image

You can also modifying the bone length by hovering over the tip, like so:

GIF

 

Now repeat for the lower bone, like so:

image

 

You end up with a hierarchy like:

image

 

Extremely simple, but the character is rigged, well, the leg is anyways.

 

Creating an Animation

 

Now that we have a very simple animatable character, let’s now switch over to ANIMATE mode.  In the tree view, you should see a section called Animations.  There may be a default one there, otherwise create one using the New Animation button that appears when animation is selected:

image

image

 

Keyframed animation is pretty simple in concept.  You will notice at the bottom of the screen there is now a Dopesheet view:

image

 

Your animation is composed of a set of “key” frames.  That is, you post your character and take a snapshot of the location/rotation/scale of a given bone, then advance the timeline to a different value and repeat the process.  The computer then interpolates between keyframes to create a smooth animation.  You can turn “autokey” on, so that any changes you make in the editing window automatically set a key.  Otherwise you can manually create the key by clicking the green key to the right of each transform:

image

 

Set a key for the default rotate, translate and scale values, or use Autokey.  Next advance the timeline to say 5, like so:

image

 

Next using rotations, manipulate each bone, like so:

gif2

 

Advance the timeline slightly more, then repeat the process all over again.  You can control the playback of your animation using these simple VCR style controls:

image

 

Here is a very simple and crude kicking animation:

gif3

 

Another cool thing you can do is add Events as part of your timeline, like so:

image

image

Enabling you to create events that can be fired in code, allowing you to incorporate programmatic aspects into your animations, such as playing a footstep audio effect.  We will see this process shortly.

 

Exporting the Animation

Now that we’ve got an animation to use in our game, it’s time to export it.  Here there are a couple of choices. 

image

 

You can export your results as a video, a sequence of images or as data.  If you chose to export as an image you can actually have some rather advanced controls, including generating a texture atlas (directly usable in LibGDX) or sprite sheet:

image

 

With results like:

skeleton-kick

 

This approach can be utilized in just about every single kind of game engine available today.  However, where Spine shines is when you chose to export as data instead.  This is where runtimes come in.  These are essentially libraries or code for the various game engines that enable you to use spine format natively.  Full source is available on github and runtimes exist for most 2D engines available including Unity, LibGDX, Love, MonoGame, Torque2D, Cocos2d-x and many more.  In this example I will be using LibGDX.

 

In this case I’m going to export to JSON and generate a texture atlas using the following settings:

image

 

Now let’s break out some code.

 

Using Spine In Game

As mentioned earlier Spine have several runtimes available on github.  In the case of the LibGDX project, you simply have to copy the code into your appropriate source code folder.  Assuming you created a project using the setup utility, this means copying the contents of esotericsoftware to your core\src\com directory.  Then I wrote the following code, adapted from one of their LibGDX examples.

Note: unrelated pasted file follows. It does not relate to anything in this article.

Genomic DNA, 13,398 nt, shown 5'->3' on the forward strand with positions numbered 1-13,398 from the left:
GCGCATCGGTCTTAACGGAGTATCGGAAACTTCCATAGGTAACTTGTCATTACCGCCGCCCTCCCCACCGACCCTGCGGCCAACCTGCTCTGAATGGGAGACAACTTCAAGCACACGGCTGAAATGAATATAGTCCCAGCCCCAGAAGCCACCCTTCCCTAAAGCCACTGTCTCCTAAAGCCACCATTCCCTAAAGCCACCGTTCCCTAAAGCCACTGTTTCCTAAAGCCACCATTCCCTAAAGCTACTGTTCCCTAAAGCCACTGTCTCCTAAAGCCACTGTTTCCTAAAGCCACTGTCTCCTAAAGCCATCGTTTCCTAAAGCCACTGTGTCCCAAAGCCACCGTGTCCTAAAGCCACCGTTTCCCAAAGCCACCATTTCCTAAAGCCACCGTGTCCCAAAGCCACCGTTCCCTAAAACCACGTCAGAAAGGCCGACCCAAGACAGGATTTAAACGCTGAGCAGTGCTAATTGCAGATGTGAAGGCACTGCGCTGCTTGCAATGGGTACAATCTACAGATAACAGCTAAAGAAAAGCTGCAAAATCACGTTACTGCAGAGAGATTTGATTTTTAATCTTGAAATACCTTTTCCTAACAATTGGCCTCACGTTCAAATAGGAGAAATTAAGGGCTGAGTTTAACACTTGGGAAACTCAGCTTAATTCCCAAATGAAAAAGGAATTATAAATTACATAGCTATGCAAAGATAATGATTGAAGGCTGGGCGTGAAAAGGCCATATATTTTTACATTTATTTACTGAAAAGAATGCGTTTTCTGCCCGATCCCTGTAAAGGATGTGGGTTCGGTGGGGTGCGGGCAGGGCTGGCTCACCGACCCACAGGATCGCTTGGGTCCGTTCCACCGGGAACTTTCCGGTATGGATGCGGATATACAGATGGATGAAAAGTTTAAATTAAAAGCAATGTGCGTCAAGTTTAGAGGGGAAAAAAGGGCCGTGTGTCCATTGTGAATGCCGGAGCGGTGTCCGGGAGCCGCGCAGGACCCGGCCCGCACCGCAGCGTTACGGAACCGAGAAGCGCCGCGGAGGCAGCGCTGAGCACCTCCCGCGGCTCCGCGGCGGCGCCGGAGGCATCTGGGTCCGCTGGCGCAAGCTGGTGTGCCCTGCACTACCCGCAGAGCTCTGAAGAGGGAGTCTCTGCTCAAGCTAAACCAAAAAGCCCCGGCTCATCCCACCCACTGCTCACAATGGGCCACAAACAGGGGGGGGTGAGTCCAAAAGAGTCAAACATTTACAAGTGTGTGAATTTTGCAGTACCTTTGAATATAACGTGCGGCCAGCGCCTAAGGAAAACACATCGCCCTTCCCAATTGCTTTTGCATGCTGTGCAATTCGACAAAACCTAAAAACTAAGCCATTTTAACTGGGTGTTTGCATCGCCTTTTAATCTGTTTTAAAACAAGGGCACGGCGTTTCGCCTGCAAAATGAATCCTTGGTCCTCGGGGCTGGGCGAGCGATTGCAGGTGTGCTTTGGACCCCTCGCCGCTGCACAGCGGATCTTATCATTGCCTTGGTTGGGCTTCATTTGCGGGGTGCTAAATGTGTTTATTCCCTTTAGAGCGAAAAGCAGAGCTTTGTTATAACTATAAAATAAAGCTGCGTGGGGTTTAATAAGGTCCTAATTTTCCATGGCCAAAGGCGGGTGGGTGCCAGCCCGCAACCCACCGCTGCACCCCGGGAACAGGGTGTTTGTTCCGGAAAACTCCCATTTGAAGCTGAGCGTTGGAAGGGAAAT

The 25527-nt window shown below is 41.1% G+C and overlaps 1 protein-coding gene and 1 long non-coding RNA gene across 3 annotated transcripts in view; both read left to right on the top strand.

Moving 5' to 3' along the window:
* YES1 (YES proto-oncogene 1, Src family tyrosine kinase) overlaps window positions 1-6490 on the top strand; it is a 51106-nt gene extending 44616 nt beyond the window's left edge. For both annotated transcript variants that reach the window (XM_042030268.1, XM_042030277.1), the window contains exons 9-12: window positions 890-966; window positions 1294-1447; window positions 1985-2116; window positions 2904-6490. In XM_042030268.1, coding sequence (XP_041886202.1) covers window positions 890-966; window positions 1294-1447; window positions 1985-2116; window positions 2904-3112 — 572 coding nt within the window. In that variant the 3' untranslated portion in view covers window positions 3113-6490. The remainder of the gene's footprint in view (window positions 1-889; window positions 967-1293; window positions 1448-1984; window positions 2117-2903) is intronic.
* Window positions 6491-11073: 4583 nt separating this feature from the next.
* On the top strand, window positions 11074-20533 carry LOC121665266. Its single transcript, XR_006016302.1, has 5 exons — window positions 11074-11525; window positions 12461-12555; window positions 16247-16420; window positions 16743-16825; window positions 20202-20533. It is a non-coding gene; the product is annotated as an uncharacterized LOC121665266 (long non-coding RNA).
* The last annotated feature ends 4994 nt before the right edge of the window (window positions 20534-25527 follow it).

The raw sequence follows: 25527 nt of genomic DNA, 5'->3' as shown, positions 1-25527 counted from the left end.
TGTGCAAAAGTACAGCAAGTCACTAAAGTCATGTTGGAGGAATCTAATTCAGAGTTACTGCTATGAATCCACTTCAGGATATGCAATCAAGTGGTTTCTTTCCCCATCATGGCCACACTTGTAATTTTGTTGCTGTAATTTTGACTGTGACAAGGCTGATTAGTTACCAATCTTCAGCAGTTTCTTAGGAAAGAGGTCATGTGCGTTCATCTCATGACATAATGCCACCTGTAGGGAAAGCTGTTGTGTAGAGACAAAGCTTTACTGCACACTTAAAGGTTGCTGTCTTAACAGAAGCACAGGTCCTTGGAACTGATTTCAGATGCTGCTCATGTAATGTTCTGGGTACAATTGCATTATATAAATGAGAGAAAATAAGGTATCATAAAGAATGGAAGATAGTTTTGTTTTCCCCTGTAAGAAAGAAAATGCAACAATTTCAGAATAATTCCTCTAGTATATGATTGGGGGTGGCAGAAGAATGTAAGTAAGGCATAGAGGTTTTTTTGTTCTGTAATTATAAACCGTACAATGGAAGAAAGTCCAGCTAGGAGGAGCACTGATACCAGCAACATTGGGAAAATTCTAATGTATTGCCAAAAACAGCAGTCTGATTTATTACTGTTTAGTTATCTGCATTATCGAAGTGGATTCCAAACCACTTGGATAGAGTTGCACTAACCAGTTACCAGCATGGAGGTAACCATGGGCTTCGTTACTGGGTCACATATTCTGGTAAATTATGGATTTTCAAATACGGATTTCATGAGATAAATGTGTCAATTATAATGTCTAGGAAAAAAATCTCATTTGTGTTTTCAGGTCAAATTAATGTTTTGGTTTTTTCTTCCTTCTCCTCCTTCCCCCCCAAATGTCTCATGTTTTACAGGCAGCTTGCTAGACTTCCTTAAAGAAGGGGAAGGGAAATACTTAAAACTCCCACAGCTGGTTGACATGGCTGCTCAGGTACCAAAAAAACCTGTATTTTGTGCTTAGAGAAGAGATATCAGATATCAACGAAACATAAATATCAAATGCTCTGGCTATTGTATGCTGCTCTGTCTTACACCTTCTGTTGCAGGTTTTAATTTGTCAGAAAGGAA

Make sure that you’ve exported your assets and created the atlas in your working directory, most likely \core\assets.  Then use the following code:

package com.gamefromscratch;

import com.badlogic.gdx.ApplicationAdapter;
import com.badlogic.gdx.Gdx;
import com.badlogic.gdx.graphics.GL20;
import com.badlogic.gdx.graphics.OrthographicCamera;
import com.badlogic.gdx.graphics.g2d.SpriteBatch;
import com.badlogic.gdx.graphics.g2d.TextureAtlas;
import com.esotericsoftware.spine.*;

public class Spine2 extends ApplicationAdapter {
    private OrthographicCamera camera;
    private SpriteBatch batch;
    private SkeletonRenderer renderer;
    private TextureAtlas atlas;
    private Skeleton skeleton;
    private AnimationState state;

	public void create () {
		camera = new OrthographicCamera();
        camera.setToOrtho(false);
		batch = new SpriteBatch();
		renderer = new SkeletonRenderer();
		renderer.setPremultipliedAlpha(true); // PMA results in correct blending without outlines.

		atlas = new TextureAtlas(Gdx.files.internal("skeleton.atlas"));
		SkeletonJson json = new SkeletonJson(atlas);
		SkeletonData skeletonData = json.readSkeletonData(Gdx.files.internal("skeleton.json"));
		skeleton = new Skeleton(skeletonData);
		skeleton.setPosition(0, 0);

		AnimationStateData stateData = new AnimationStateData(skeletonData);
		state = new AnimationState(stateData);

        // Set up an animation listener so we can respond to custom events or completion
        final AnimationState.TrackEntry track = state.setAnimation(0, "kick", false);
        track.setListener(new AnimationState.AnimationStateListener() {
            @Override
            public void event(int trackIndex, Event event) {
                // Check for the "half" event we defined in the editor
                if(event.getString().equals("half"))
                    System.out.println("Half way baby");
            }

            @Override
            public void complete(int trackIndex, int loopCount) {
                // or the complete event (not END!) when done, fire the idle animation instead
                state.setAnimation(0,"idle",false);
            }

            @Override
            public void start(int trackIndex) {
            }

            @Override
            public void end(int trackIndex) {
            }
        });
	}

	public void render () {
		state.update(Gdx.graphics.getDeltaTime()); // Update the animation time.
		state.apply(skeleton);
		skeleton.updateWorldTransform();

        Gdx.gl.glClear(GL20.GL_COLOR_BUFFER_BIT);
		camera.update();
		batch.getProjectionMatrix().set(camera.combined);
		batch.begin();
		renderer.draw(batch, skeleton);
		batch.end();
	}

	public void dispose () {
		atlas.dispose();
	}
}

 

When you run this code...

gif4